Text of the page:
NJ Keep It Green, the state’s largest coalition of conservation, agriculture and historic preservation organizations, today kicked off the campaign to urge New Jerseyans to Vote Yes on Public Question 2 on the Nov. 4 ballot.
“This measure is about keeping our drinking water clean and protecting our children’s futures,” said Kelly Mooij, coordinator of NJ Keep It Green. “By voting yes on Question 2 in November we can help preserve the quality of life that we value here in New Jersey.”
The campaign kickoff was held at the Greater Newark Conservancy’s Prudential Outdoor Learning Center, which has benefitted from Green Acres funding. The Coalition was joined by environmental champions Sens. Bob Smith and Christopher "Kip" Bateman and Assemblyman John McKeon, sponsors of the legislation to refer the measure to the ballot, along with supporters from across New Jersey.
Public Question 2 asks voters to dedicate existing state funds to protect clean water and ensure that future generations continue to have access to parks, open spaces, farmland and historic treasures. The funding will replenish the now-depleted Green Acres, Blue Acres, farmland and historic preservation programs, and continue funding to improve water quality, remove and clean up underground storage tanks, and clean-up polluted sites.
“Through programs such as Green and Blue Acres, farmland preservation and historic preservation the state has been able to set aside hundreds of thousands of acres of land for the public’s well-being and enjoyment, but tremendous needs remain.” Smith said. “It is imperative to vote yes on November 4 to protect the state’s drinking water and last remaining open spaces for the health of our communities and future generations.”
The measure ensures stable funding for the preservation and care of open space, parks, farmland, historic sites and flood-prone areas by reallocating 4 percent of existing corporate business tax revenues that are already dedicated to environmental programs through fiscal year 2019 and dedicating an additional 2 percent of existing corporate business tax revenues from fiscal year 2020 going forward.
“I was proud to sponsor this measure and urge my fellow citizens to vote yes on November 4 to approve the dedication of state funds for open space, farmland and historic preservation as well as other important environmental programs,” said McKeon. “This funding is a necessary investment in our quality of life as well as our economy as studies show that every $1 invested in state preservation programs returns $10 in economic value.”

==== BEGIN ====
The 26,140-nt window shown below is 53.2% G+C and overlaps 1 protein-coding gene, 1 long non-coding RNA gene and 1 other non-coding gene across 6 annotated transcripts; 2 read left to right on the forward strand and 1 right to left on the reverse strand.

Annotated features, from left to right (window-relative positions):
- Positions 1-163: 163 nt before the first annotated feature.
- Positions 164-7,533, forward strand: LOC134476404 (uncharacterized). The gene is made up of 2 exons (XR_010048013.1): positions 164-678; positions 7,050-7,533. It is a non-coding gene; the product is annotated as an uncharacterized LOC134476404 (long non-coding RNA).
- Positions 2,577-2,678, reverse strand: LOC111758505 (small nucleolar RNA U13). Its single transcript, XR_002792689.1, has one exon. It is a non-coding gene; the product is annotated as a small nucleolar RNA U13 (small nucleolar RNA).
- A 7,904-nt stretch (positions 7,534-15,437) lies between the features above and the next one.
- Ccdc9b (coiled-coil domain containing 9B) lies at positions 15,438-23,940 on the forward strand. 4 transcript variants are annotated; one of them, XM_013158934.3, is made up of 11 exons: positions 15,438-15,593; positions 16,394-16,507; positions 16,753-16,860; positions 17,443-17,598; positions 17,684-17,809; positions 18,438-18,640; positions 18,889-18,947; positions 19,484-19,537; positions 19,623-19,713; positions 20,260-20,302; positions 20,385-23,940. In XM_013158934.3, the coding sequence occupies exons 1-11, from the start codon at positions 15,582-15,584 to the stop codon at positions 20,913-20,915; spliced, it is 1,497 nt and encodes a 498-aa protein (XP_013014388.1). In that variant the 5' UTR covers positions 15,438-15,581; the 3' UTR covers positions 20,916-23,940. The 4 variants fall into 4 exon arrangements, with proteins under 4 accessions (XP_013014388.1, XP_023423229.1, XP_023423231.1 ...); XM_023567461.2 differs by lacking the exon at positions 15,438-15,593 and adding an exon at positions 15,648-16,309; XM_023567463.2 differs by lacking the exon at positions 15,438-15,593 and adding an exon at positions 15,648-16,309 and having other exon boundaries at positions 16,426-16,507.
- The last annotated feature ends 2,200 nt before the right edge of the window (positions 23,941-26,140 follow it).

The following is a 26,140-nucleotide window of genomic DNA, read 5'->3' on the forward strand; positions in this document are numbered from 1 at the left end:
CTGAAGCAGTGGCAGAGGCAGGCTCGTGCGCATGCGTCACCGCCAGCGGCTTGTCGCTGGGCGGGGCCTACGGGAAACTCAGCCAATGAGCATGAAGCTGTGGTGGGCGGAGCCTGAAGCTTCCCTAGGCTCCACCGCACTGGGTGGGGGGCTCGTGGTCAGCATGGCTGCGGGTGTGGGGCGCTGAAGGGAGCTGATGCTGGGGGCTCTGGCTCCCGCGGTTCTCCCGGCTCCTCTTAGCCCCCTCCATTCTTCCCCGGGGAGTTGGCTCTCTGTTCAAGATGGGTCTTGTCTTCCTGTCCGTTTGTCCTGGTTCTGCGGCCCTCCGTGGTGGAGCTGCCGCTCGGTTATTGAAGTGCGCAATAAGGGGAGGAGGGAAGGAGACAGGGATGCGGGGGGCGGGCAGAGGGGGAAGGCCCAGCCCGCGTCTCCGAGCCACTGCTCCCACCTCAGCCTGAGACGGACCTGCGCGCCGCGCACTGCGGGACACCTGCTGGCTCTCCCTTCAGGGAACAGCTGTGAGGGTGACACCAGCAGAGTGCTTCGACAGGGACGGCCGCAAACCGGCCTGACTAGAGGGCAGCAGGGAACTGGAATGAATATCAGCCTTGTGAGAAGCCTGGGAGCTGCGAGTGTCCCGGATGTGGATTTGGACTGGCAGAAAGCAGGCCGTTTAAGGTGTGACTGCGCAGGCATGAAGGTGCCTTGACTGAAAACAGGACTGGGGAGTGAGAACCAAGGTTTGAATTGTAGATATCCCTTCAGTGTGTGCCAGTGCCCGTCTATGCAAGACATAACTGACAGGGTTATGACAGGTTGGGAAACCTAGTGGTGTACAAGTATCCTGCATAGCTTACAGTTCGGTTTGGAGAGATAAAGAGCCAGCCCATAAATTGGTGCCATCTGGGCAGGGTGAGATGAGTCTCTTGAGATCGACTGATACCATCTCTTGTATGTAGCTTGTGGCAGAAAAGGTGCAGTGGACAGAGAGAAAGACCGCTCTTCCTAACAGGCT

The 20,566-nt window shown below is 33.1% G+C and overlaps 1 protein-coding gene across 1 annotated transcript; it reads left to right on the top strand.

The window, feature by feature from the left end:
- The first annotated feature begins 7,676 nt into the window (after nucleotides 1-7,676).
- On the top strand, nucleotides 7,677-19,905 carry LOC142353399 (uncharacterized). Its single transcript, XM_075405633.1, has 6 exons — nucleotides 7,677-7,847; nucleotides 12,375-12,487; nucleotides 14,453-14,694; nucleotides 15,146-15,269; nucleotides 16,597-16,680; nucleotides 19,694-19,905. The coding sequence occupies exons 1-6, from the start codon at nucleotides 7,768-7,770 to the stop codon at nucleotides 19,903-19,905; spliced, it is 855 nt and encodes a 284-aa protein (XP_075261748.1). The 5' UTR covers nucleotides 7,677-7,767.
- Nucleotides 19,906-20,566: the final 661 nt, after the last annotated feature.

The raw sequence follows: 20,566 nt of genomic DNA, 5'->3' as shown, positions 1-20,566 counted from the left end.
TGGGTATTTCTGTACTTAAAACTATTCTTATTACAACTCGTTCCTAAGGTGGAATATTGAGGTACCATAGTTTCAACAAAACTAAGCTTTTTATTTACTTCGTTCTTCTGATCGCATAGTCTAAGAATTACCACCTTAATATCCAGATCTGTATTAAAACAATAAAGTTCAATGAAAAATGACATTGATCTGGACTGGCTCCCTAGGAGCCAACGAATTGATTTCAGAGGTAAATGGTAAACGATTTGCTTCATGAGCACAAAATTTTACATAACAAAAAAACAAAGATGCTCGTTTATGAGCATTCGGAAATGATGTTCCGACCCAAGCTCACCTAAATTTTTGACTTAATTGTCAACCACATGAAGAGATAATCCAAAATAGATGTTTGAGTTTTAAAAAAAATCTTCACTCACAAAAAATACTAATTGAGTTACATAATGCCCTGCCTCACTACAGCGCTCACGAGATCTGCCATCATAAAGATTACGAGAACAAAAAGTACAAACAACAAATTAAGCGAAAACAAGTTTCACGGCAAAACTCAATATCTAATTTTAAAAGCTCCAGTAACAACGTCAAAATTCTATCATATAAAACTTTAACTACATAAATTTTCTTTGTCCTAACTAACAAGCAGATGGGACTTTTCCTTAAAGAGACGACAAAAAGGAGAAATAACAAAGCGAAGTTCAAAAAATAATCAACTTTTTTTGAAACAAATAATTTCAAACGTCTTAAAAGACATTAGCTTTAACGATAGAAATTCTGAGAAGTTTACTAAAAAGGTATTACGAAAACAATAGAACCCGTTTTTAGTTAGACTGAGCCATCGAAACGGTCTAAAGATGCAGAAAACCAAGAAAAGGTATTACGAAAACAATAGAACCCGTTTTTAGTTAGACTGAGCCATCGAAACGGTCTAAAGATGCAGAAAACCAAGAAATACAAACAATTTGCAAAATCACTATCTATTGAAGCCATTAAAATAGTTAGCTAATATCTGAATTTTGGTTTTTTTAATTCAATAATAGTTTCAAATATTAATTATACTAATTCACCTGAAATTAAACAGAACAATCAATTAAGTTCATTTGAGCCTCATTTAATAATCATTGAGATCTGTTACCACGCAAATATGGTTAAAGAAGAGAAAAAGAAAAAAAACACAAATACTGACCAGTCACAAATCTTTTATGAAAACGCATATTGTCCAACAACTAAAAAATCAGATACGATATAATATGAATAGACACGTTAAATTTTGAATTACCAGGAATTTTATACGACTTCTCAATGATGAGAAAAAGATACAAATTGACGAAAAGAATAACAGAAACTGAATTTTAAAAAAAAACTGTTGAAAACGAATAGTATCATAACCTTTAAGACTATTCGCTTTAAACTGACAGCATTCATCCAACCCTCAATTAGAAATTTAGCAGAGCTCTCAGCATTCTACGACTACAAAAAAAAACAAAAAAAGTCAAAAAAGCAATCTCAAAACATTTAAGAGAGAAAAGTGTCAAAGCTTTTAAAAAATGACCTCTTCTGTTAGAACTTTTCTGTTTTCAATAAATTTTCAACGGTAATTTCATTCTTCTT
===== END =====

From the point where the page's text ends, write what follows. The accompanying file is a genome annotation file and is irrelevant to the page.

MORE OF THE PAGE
Open space, farmland and historic preservation programs received an average of $200 million annually under the 1998 Garden State Preservation Trust. Under the ballot question, preservation programs would receive approximately $71 million annually the first four years, and then $117 million annually thereafter, providing reduced but critical baseline funding without raising taxes. In addition, approximately $30 million annually will be provided for programs to improve water quality, remove underground storage tanks before they leak, and clean up polluted sites.
Additionally, for the first time ever, a provision for stewardship is included that will require some funds to go toward helping take better care of the parks and natural areas New Jersey already has. It will fund critical repairs, restoration and improvements to parks, natural areas and lakes, rivers and streams across New Jersey – making it easier for the public to visit and enjoy them.
“This desperately-needed source of long-term, stable funding will go a long way toward protecting some of this state’s best assets,” said Bateman. “Clean water, parks, farms, and open space are bipartisan issues that we all should be able to support – regardless of our political affiliation – for the sake of our children and grandchildren.”
According to a report by the New Jersey Department of Environmental Protection, more than 650,000 acres still need to be preserved to protect natural and water resources and to provide outdoor recreational opportunities to a growing population. At least an additional 350,000 acres of farmland must be preserved to maintain a viable agriculture industry, according to the New Jersey Department of Agriculture.
Robin L. Dougherty, executive director of the Greater Newark Conservancy, talked about the importance of Green Acres funding throughout New Jersey, but especially in urban areas where too few families have access to parks and open space.
“There is clearly a demand for more parks and open spaces in cities like Newark,” said Dougherty. “Since 2004 when we first opened the Prudential Outdoor Learning Center, more than 30,000 schoolchildren have experienced the wonder of the natural world through educational field trips to our Center, which was made possible in part by Green Acres funding.”
The Center provides a range of programming throughout the year and is a participant in the Newark Youth Leadership Program, which provides Newark high school and college youth with job training experience, leadership development, and exposure to different career options in environmental and horticultural fields and opportunities for pursuing a college education.
Students in the Newark Youth Leadership Program provided tours of the Center as part of the kick-off event.
About NJ Keep It Green NJ Keep It Green is a coalition of more than 185 park and conservation organizations working to create a long-term, dedicated source of funding for the preservation and stewardship of New Jersey’s natural areas, waterways, parks, farmland and historic sites. NJ Keep It Green led successful campaigns to pass statewide ballot measures in 2006, 2007, and 2009 generating $600 million for state open space, farmland and historic preservation programs. For more information or to sign the NJ Keep It Green Statement of Support, visit www.njkeepitgreen.org.